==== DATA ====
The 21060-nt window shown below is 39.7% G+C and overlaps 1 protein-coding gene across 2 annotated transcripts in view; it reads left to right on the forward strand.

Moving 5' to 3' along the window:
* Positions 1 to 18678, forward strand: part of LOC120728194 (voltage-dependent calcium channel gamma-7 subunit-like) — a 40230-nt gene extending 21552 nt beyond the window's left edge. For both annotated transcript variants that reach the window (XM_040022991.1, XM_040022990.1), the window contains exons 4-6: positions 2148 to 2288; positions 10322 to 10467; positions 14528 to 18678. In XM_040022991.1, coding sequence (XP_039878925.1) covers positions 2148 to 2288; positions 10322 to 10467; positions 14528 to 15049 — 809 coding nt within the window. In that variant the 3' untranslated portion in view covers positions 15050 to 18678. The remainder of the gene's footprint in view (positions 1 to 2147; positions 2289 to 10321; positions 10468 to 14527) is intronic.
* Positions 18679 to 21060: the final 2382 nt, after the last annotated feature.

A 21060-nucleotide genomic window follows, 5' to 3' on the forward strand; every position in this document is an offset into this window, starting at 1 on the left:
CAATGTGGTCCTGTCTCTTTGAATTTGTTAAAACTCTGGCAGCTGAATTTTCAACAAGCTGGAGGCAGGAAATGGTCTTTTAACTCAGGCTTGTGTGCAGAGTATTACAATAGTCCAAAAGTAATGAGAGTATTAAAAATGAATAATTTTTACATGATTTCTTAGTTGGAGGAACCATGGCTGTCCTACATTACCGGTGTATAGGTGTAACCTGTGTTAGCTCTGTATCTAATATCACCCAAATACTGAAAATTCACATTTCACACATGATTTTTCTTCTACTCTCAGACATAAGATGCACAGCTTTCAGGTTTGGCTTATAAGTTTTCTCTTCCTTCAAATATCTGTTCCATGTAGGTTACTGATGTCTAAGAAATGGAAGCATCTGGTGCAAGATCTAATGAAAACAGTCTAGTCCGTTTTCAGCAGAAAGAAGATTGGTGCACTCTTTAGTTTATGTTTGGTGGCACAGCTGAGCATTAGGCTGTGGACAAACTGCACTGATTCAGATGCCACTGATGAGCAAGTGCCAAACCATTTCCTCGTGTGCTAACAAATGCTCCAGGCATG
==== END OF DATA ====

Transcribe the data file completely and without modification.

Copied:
The 21060-nt window shown below is 39.7% G+C and overlaps 1 protein-coding gene across 2 annotated transcripts in view; it reads left to right on the forward strand.

Moving 5' to 3' along the window:
* Positions 1 to 18678, forward strand: part of LOC120728194 (voltage-dependent calcium channel gamma-7 subunit-like) — a 40230-nt gene extending 21552 nt beyond the window's left edge. For both annotated transcript variants that reach the window (XM_040022991.1, XM_040022990.1), the window contains exons 4-6: positions 2148 to 2288; positions 10322 to 10467; positions 14528 to 18678. In XM_040022991.1, coding sequence (XP_039878925.1) covers positions 2148 to 2288; positions 10322 to 10467; positions 14528 to 15049 — 809 coding nt within the window. In that variant the 3' untranslated portion in view covers positions 15050 to 18678. The remainder of the gene's footprint in view (positions 1 to 2147; positions 2289 to 10321; positions 10468 to 14527) is intronic.
* Positions 18679 to 21060: the final 2382 nt, after the last annotated feature.

A 21060-nucleotide genomic window follows, 5' to 3' on the forward strand; every position in this document is an offset into this window, starting at 1 on the left:
CAATGTGGTCCTGTCTCTTTGAATTTGTTAAAACTCTGGCAGCTGAATTTTCAACAAGCTGGAGGCAGGAAATGGTCTTTTAACTCAGGCTTGTGTGCAGAGTATTACAATAGTCCAAAAGTAATGAGAGTATTAAAAATGAATAATTTTTACATGATTTCTTAGTTGGAGGAACCATGGCTGTCCTACATTACCGGTGTATAGGTGTAACCTGTGTTAGCTCTGTATCTAATATCACCCAAATACTGAAAATTCACATTTCACACATGATTTTTCTTCTACTCTCAGACATAAGATGCACAGCTTTCAGGTTTGGCTTATAAGTTTTCTCTTCCTTCAAATATCTGTTCCATGTAGGTTACTGATGTCTAAGAAATGGAAGCATCTGGTGCAAGATCTAATGAAAACAGTCTAGTCCGTTTTCAGCAGAAAGAAGATTGGTGCACTCTTTAGTTTATGTTTGGTGGCACAGCTGAGCATTAGGCTGTGGACAAACTGCACTGATTCAGATGCCACTGATGAGCAAGTGCCAAACCATTTCCTCGTGTGCTAACAAATGCTCCAGGCATG